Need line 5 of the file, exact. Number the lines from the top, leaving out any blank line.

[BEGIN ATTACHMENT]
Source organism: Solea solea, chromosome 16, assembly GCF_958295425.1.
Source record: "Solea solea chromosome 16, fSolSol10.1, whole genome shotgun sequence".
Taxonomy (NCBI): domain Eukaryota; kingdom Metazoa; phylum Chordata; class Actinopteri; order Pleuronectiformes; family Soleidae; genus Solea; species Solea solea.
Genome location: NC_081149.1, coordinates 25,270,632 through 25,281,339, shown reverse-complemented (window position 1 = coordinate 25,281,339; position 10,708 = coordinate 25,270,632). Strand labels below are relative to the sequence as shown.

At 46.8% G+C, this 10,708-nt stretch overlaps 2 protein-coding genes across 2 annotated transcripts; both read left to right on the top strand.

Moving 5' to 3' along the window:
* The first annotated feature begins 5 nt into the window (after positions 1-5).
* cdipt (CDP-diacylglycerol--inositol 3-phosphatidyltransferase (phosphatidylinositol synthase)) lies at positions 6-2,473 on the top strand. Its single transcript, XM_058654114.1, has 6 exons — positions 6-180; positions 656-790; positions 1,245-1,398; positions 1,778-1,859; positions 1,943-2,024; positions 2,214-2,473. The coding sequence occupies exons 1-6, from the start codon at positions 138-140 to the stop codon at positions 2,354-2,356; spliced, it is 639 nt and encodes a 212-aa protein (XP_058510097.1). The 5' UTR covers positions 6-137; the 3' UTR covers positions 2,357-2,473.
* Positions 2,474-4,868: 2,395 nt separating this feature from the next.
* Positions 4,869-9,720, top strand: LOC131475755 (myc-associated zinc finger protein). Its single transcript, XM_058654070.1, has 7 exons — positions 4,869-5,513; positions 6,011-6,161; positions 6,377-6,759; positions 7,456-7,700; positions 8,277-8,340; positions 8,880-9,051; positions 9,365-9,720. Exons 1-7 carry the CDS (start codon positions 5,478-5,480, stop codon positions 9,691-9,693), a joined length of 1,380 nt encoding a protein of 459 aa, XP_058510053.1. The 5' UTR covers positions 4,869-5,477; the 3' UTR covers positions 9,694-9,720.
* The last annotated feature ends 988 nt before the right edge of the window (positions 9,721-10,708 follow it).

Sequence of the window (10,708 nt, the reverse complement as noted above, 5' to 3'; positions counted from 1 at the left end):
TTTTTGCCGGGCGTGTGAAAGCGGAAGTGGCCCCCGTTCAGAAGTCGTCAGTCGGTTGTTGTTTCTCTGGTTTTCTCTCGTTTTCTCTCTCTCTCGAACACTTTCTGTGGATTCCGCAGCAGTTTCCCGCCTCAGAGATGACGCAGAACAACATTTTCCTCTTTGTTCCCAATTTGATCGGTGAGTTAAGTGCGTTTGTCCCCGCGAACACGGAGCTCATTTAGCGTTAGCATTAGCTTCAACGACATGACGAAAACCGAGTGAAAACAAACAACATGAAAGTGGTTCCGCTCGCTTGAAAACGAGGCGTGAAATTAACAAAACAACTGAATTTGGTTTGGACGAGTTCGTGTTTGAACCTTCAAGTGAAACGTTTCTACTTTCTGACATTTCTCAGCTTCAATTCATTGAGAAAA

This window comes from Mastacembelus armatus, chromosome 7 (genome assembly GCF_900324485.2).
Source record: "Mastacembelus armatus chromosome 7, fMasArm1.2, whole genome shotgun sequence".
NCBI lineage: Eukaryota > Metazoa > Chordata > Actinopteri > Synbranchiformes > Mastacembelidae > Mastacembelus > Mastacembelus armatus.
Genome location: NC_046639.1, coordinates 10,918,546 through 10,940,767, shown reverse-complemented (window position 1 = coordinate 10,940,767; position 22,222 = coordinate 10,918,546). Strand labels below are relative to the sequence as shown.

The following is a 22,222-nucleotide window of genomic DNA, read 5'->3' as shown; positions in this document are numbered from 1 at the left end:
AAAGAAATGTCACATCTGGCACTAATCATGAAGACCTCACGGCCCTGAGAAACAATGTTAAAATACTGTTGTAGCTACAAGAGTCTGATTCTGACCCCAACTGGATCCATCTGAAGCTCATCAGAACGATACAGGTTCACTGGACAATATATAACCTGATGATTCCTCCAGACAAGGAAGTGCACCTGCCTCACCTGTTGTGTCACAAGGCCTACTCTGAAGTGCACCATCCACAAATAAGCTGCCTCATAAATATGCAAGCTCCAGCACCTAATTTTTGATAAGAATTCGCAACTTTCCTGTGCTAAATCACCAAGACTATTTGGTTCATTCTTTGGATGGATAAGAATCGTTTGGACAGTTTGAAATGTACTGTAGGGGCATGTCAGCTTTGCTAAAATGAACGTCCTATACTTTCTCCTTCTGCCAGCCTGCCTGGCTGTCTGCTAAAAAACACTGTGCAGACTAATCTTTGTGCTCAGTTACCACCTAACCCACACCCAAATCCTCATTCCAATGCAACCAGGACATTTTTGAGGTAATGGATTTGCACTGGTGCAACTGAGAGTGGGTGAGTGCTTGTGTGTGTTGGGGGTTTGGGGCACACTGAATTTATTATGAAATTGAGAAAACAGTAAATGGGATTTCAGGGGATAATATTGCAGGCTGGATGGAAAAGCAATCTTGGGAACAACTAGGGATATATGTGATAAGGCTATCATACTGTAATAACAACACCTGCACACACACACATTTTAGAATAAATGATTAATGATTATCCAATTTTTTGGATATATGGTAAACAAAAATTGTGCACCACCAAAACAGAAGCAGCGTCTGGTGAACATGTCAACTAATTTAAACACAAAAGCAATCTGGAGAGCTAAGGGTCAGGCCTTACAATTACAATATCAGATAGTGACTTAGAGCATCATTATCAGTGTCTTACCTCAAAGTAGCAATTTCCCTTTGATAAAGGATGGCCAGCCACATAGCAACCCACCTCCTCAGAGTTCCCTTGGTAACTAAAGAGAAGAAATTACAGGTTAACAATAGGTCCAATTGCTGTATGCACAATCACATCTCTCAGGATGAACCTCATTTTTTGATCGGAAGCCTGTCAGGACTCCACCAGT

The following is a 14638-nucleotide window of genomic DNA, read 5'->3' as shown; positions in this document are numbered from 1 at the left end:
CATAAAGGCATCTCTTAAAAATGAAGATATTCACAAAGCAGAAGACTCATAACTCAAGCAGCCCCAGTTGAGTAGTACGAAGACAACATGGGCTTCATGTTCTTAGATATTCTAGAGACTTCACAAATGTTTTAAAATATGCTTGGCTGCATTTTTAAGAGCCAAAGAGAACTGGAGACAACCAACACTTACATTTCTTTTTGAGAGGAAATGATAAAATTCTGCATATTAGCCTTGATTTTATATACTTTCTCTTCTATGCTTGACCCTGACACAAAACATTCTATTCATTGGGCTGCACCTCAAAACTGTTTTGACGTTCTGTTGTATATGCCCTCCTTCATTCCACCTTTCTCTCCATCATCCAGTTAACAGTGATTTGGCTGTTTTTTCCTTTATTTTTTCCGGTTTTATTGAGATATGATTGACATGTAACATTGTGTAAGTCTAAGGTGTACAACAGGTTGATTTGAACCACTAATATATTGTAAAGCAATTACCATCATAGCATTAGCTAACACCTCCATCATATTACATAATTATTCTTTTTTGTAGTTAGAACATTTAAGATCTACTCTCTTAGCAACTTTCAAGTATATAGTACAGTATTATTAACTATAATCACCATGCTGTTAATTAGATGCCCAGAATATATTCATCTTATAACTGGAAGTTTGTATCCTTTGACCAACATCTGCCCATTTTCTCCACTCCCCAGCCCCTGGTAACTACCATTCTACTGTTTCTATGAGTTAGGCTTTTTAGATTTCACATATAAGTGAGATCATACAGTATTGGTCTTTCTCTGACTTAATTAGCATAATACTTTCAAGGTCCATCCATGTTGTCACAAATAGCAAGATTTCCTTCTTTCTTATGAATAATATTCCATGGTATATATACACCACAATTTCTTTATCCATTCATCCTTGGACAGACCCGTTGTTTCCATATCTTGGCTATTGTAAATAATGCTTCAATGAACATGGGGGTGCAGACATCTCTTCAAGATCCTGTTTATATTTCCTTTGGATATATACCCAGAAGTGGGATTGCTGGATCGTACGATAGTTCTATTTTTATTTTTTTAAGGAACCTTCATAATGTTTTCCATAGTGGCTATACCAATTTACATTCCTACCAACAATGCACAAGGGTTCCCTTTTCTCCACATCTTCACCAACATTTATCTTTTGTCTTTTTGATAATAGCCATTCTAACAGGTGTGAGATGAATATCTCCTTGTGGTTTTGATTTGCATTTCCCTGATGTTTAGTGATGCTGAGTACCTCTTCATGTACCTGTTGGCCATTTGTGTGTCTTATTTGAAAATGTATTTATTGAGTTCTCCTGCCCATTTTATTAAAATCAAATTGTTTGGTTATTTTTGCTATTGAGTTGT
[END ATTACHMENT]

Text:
At 46.8% G+C, this 10,708-nt stretch overlaps 2 protein-coding genes across 2 annotated transcripts; both read left to right on the top strand.